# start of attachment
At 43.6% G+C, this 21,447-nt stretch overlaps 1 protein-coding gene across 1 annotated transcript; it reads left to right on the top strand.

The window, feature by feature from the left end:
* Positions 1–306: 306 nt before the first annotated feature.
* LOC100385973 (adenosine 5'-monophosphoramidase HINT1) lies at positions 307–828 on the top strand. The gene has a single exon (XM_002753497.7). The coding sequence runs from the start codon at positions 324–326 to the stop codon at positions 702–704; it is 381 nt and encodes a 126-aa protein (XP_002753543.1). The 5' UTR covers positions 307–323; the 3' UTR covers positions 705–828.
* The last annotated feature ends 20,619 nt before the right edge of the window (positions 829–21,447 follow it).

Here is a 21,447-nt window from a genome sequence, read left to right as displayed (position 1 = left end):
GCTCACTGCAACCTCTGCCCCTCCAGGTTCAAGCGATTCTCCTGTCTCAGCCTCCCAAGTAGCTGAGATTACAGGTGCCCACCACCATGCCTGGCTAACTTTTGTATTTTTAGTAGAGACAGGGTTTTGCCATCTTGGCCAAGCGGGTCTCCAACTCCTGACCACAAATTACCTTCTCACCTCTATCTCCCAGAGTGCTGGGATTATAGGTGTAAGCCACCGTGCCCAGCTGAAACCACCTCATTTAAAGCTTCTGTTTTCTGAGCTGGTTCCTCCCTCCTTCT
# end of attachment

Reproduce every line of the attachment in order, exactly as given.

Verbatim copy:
At 43.6% G+C, this 21,447-nt stretch overlaps 1 protein-coding gene across 1 annotated transcript; it reads left to right on the top strand.

The window, feature by feature from the left end:
* Positions 1–306: 306 nt before the first annotated feature.
* LOC100385973 (adenosine 5'-monophosphoramidase HINT1) lies at positions 307–828 on the top strand. The gene has a single exon (XM_002753497.7). The coding sequence runs from the start codon at positions 324–326 to the stop codon at positions 702–704; it is 381 nt and encodes a 126-aa protein (XP_002753543.1). The 5' UTR covers positions 307–323; the 3' UTR covers positions 705–828.
* The last annotated feature ends 20,619 nt before the right edge of the window (positions 829–21,447 follow it).

Here is a 21,447-nt window from a genome sequence, read left to right as displayed (position 1 = left end):
GCTCACTGCAACCTCTGCCCCTCCAGGTTCAAGCGATTCTCCTGTCTCAGCCTCCCAAGTAGCTGAGATTACAGGTGCCCACCACCATGCCTGGCTAACTTTTGTATTTTTAGTAGAGACAGGGTTTTGCCATCTTGGCCAAGCGGGTCTCCAACTCCTGACCACAAATTACCTTCTCACCTCTATCTCCCAGAGTGCTGGGATTATAGGTGTAAGCCACCGTGCCCAGCTGAAACCACCTCATTTAAAGCTTCTGTTTTCTGAGCTGGTTCCTCCCTCCTTCT